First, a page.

It is then you realize that this won’t be a sugar-coated, “lets-minimize-the-violence” production. Lamos doesn’t cover up that the prison is cruel, violent and dangerous. It sets the tone for a production that is refreshingly honest.
Doesn’t everyone know the story? Cervantes the famous Spanish author of the 16th century has been arrested and held for possible heresy, to be questioned by the Grand Inquisitor. But before he is called to answer, the prisoners will hold their own trial; a guilty verdict (which is expected) will result in the forfeiture of Cervantes’ goods.
He defends himself by enacting a story using the prisoners for the characters. It is the story of the great novel, Don Quixote about an aging country squire who, upset with the way the world is going, imagines himself a knight errant and goes off on adventures in the countryside. In the story he tells, Don Quixote, as the man calls himself, sees a windmill as an enemy, a rough Inn as a castle and the innkeeper as a lord of the manner who can official dub him a knight. He also sees the scullery maid, Aldonza as the fair and virtuous lady Dulcinea whom he is to protect.
Back at his home, his niece, her fiancée, the housekeeper and the local padre plot to make him confront reality.
A successful production requires an excellent Cervantes/Don Quixote and Phillip Hernandez meets the challenge. His voice is expressive and powerful, he bring a sense of age to the part, and his acting totally encompasses the character.
Gisela Adisa is a heartbreaking Aldonza/Dulcinea reflecting the confusion of this scullery maid who is used to being abused by men when she sees herself reflected in Don Quixote’s eyes as something else. She too has a terrific voice for the demanding score.
In the major supporting role, Tony Manna is excellent as Sancho (who is also Panza, Quixote’s squire). The role can devolve into a stereotype comic character. Manna keeps him more real while still finding the humor.
A number of other cast members – all who play both prisoners and the characters in the novel – are very good. I would mention Carlos Encinias as the Padres, Michael Mendez as the innkeeper, and Paola Hernandez as Antonia, the niece.
But a few of the supporting cast don’t quite measure up – they either seem too young or don’t have the authority needed. This was particularly apparent in Clay Singer’s performance as Carrasco, the fiance who is most determined to force Quixote back to reality and who also is most against Cervantes as well.
Lamos has assembled a superb production team. The lighting design by Alan C. Edwards is spectacular – it reminds us we are in Spain and in a dungeon. Fabian Fidel Aguilar has created costumes that seem so right: costumes that have been worn over and over. The costumes for the characters in the play are the make-shift, adaptable, easy to put on attire a traveling troupe would use. They could fit in a trunk.
The choreography by Marcos Santana hits the mark. I always judge the choreography on how the “abduction” scene is handled. This is the scene where the muleteers abduct Aldonza and rape her; it is a delicate balance to make it graphic and upsetting but not x-rated. The trend has been to make the scene more dance than rape; Santana balances it just right. It is obvious what is happening but not too graphic.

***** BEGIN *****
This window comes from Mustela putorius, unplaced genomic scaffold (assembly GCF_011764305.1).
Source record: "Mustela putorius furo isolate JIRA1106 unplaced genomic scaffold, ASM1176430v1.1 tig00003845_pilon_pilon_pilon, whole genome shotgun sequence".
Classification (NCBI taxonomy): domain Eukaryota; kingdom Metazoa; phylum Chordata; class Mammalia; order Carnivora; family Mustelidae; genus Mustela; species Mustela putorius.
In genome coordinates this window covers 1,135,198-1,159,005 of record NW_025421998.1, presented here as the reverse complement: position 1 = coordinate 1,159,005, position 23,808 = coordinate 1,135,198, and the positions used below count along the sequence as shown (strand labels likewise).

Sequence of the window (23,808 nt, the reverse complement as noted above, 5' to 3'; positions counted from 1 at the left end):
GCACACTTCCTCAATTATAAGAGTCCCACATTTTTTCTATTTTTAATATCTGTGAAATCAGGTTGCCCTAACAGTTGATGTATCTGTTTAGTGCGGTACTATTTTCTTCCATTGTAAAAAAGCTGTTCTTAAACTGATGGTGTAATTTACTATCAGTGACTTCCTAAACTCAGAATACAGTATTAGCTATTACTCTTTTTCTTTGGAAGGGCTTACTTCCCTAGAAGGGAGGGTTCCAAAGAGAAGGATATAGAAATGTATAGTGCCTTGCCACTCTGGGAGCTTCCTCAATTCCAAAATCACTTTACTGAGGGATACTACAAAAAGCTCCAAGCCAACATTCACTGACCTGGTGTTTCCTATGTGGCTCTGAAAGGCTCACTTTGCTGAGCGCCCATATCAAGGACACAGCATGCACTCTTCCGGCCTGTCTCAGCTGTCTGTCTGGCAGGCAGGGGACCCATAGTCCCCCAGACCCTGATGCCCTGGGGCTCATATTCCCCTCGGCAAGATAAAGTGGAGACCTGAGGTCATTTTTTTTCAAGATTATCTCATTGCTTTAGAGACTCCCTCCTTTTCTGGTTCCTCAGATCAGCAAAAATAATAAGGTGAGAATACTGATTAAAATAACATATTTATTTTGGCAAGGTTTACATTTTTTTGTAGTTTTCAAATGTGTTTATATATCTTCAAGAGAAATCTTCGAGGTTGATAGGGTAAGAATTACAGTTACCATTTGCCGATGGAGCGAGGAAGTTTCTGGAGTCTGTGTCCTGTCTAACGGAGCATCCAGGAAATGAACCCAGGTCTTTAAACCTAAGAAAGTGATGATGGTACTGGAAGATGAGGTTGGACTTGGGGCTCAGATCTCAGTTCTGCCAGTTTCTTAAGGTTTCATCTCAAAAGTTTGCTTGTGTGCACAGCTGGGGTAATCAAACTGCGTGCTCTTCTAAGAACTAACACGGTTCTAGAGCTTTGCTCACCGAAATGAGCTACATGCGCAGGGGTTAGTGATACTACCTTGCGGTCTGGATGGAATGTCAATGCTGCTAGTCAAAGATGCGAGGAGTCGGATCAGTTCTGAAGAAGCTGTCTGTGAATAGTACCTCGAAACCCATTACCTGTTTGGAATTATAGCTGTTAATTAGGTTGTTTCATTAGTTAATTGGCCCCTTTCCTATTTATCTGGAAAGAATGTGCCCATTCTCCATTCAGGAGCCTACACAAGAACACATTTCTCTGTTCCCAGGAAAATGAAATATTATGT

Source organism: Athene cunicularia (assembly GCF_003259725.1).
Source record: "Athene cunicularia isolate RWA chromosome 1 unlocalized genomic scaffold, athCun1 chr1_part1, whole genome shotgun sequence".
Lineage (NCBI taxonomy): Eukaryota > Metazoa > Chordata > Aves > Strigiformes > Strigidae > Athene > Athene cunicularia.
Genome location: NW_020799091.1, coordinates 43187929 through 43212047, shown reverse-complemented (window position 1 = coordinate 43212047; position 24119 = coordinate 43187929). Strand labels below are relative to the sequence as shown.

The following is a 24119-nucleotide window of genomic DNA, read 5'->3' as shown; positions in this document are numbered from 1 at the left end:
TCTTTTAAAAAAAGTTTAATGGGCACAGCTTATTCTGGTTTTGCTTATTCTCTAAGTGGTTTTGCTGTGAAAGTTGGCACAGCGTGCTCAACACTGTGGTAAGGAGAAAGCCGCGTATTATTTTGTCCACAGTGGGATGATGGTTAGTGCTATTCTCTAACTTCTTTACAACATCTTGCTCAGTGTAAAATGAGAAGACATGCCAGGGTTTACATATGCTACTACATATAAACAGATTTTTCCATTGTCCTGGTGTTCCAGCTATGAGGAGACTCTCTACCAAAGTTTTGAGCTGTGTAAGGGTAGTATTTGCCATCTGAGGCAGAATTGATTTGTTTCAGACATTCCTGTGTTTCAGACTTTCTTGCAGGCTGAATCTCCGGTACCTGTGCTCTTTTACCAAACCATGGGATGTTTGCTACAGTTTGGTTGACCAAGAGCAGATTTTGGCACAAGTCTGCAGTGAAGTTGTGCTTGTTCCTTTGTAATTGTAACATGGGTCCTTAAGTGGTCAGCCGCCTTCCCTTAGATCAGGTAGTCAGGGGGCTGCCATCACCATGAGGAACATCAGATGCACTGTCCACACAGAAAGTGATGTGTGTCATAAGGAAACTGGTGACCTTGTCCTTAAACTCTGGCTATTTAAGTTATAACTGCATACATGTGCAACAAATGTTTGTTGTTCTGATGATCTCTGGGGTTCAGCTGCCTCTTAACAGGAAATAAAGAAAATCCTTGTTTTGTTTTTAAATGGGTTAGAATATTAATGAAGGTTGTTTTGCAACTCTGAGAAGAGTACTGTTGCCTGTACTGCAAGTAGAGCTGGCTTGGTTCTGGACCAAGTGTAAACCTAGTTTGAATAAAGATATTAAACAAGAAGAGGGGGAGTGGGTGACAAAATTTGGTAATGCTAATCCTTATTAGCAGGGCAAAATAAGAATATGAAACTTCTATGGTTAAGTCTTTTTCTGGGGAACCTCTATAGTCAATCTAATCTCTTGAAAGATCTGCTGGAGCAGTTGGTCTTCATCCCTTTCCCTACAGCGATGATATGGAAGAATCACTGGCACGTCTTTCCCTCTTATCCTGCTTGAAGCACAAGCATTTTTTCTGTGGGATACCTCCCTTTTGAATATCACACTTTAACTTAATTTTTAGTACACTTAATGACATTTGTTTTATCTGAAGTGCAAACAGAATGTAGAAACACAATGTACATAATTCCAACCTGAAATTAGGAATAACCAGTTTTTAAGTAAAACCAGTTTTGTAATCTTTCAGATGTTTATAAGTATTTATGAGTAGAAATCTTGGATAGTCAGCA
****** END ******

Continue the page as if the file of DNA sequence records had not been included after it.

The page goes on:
The scene at the end when Don Quixote tilts with his arch enemy, the Enchanter or the Knight of the Mirrors was staged beautifully and the Knight was imaginatively designed.
This is a production that truly creates the emotion of the piece even for those of us who have seen it enough that we have become immune to it. This time, the first in many years, I was overcome with the message of hope and sadness.
I also noted lines that sometimes have slipped past, the padre saying “facts are the enemy of truth” and Cervantes’ line that Don Quixote has looked at the world and made it the world as it should be, creating his own reality.
If you see only a few productions a year, this production at Westport Country Playhouse is one you should not miss.
For tickets, call 203-227-4177 or visit Westport Playhouse..
By Karen Isaacs
Once, the Tony-winning best musical now at Ivoryton Playhouse through Sunday, Oct. 14, is a quirky, unpredictable piece that defies many of the expectations of conventional musicals.
It is based on a low-budget 2007 Irish film of the same name which not only did good business in the U.S. but received a number of awards. “Falling Slowly,” one of the songs in this drama with music won the Oscar for best original song.
The plot is both conventional and unexpected. The two main characters are called Guy and Girl; he is an aspiring musician in Dublin who is seriously considering abandoning music. He’s in his 20s, recently broken up with a girlfriend (she moved to London) and lives with his Dad above the Dad’s shop which repairs vacuum cleaners.
Girl, is a Czech immigrant, who lives with her mother, three Czech friends and her daughter in an apartment.
So we can expect the two to meet which they do. She has a determination that Guy lacks; she hears his songs and realizes his talent. She convinces him that they must make a demo record of his music.